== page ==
The Pitx2:miR-200c/141:noggin pathway regulates Bmp signaling and ameloblast differentiation.

Publication Type:

Journal Article


Development, Volume 140, Issue 16, p.3348-59 (2013)


Amelogenin, Animals, Bone Morphogenetic Protein Receptors, Type I, Cadherins, Carrier Proteins, Cell Adhesion, Cell Differentiation, Dental Enamel, Embryo, Mammalian, Epithelium, Feedback, Physiological, Gene Expression Regulation, Developmental, Homeodomain Proteins, Incisor, Mice, Mice, Knockout, MicroRNAs, Promoter Regions, Genetic, Protein Binding, Smad1 Protein, Stem Cell Niche, Transcription Factors, Transcription, Genetic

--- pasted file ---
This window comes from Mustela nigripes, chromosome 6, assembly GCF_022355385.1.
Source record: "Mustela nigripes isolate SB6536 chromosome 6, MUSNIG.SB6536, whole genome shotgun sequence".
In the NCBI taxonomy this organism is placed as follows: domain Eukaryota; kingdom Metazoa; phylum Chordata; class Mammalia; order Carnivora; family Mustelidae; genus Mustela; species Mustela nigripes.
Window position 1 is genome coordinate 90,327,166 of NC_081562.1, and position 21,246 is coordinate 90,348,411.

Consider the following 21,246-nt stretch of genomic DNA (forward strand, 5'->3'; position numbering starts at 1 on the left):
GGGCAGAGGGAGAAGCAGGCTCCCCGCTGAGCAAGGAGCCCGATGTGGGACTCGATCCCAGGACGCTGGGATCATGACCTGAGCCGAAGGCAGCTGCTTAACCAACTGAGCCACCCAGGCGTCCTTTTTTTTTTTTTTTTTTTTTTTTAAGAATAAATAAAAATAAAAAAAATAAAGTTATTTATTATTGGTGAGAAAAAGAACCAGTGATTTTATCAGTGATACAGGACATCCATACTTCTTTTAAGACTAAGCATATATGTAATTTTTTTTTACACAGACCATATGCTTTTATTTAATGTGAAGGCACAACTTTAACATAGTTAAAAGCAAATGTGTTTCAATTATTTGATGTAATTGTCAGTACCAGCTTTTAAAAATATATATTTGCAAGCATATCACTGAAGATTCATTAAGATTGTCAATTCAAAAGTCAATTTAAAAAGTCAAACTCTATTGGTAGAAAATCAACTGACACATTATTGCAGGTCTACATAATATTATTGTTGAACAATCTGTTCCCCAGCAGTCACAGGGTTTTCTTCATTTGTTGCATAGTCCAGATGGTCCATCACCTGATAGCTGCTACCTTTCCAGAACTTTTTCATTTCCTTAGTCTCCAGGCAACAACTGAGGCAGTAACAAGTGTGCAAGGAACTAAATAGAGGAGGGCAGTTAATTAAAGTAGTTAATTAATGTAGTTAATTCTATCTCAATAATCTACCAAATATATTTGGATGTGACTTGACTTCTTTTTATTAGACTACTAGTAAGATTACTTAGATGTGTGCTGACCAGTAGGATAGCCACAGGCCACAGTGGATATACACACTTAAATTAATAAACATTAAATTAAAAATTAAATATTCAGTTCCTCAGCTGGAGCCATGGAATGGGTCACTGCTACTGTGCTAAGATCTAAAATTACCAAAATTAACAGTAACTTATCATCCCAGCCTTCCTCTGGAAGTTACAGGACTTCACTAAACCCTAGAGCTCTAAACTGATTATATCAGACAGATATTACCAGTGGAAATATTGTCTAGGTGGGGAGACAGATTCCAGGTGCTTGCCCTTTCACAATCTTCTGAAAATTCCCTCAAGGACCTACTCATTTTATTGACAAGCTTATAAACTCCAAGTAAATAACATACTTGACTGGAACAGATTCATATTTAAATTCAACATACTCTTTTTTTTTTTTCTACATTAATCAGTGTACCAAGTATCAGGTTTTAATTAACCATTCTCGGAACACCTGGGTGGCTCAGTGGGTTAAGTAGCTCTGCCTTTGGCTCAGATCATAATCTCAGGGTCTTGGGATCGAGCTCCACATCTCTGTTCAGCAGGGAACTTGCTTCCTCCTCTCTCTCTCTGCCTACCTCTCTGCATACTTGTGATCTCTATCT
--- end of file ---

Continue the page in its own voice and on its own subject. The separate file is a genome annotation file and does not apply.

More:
<p>The mouse incisor is a remarkable tooth that grows throughout the animal's lifetime. This continuous renewal is fueled by adult epithelial stem cells that give rise to ameloblasts, which generate enamel, and little is known about the function of microRNAs in this process. Here, we describe the role of a novel Pitx2:miR-200c/141:noggin regulatory pathway in dental epithelial cell differentiation. miR-200c repressed noggin, an antagonist of Bmp signaling. Pitx2 expression caused an upregulation of miR-200c and chromatin immunoprecipitation assays revealed endogenous Pitx2 binding to the miR-200c/141 promoter. A positive-feedback loop was discovered between miR-200c and Bmp signaling. miR-200c/141 induced expression of E-cadherin and the dental epithelial cell differentiation marker amelogenin. In addition, miR-203 expression was activated by endogenous Pitx2 and targeted the Bmp antagonist Bmper to further regulate Bmp signaling. miR-200c/141 knockout mice showed defects in enamel formation, with decreased E-cadherin and amelogenin expression and increased noggin expression. Our in vivo and in vitro studies reveal a multistep transcriptional program involving the Pitx2:miR-200c/141:noggin regulatory pathway that is important in epithelial cell differentiation and tooth development.</p>